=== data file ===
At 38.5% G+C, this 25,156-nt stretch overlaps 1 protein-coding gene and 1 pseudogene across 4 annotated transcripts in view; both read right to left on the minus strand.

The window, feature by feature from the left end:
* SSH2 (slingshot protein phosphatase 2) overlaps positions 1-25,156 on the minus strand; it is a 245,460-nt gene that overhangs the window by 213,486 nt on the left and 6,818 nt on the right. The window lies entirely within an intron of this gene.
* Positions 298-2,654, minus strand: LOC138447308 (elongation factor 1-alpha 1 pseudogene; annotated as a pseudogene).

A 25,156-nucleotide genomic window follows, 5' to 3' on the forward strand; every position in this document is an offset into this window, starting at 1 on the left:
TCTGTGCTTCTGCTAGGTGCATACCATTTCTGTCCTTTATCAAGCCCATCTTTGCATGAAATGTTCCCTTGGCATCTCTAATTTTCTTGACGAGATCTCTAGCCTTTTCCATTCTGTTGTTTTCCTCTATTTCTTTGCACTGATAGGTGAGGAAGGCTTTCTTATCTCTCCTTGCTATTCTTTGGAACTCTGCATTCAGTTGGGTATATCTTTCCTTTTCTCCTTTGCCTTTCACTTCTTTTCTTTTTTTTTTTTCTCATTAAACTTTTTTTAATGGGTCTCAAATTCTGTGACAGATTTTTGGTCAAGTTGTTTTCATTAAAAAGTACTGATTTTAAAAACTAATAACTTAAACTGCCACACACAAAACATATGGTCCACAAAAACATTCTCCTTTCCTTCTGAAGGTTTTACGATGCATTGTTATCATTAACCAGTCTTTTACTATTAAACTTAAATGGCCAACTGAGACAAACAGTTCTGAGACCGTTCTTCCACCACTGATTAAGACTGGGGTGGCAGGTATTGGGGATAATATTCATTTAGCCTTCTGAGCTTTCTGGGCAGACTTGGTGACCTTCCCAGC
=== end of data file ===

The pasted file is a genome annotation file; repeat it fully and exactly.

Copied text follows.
At 38.5% G+C, this 25,156-nt stretch overlaps 1 protein-coding gene and 1 pseudogene across 4 annotated transcripts in view; both read right to left on the minus strand.

The window, feature by feature from the left end:
* SSH2 (slingshot protein phosphatase 2) overlaps positions 1-25,156 on the minus strand; it is a 245,460-nt gene that overhangs the window by 213,486 nt on the left and 6,818 nt on the right. The window lies entirely within an intron of this gene.
* Positions 298-2,654, minus strand: LOC138447308 (elongation factor 1-alpha 1 pseudogene; annotated as a pseudogene).

A 25,156-nucleotide genomic window follows, 5' to 3' on the forward strand; every position in this document is an offset into this window, starting at 1 on the left:
TCTGTGCTTCTGCTAGGTGCATACCATTTCTGTCCTTTATCAAGCCCATCTTTGCATGAAATGTTCCCTTGGCATCTCTAATTTTCTTGACGAGATCTCTAGCCTTTTCCATTCTGTTGTTTTCCTCTATTTCTTTGCACTGATAGGTGAGGAAGGCTTTCTTATCTCTCCTTGCTATTCTTTGGAACTCTGCATTCAGTTGGGTATATCTTTCCTTTTCTCCTTTGCCTTTCACTTCTTTTCTTTTTTTTTTTTCTCATTAAACTTTTTTTAATGGGTCTCAAATTCTGTGACAGATTTTTGGTCAAGTTGTTTTCATTAAAAAGTACTGATTTTAAAAACTAATAACTTAAACTGCCACACACAAAACATATGGTCCACAAAAACATTCTCCTTTCCTTCTGAAGGTTTTACGATGCATTGTTATCATTAACCAGTCTTTTACTATTAAACTTAAATGGCCAACTGAGACAAACAGTTCTGAGACCGTTCTTCCACCACTGATTAAGACTGGGGTGGCAGGTATTGGGGATAATATTCATTTAGCCTTCTGAGCTTTCTGGGCAGACTTGGTGACCTTCCCAGC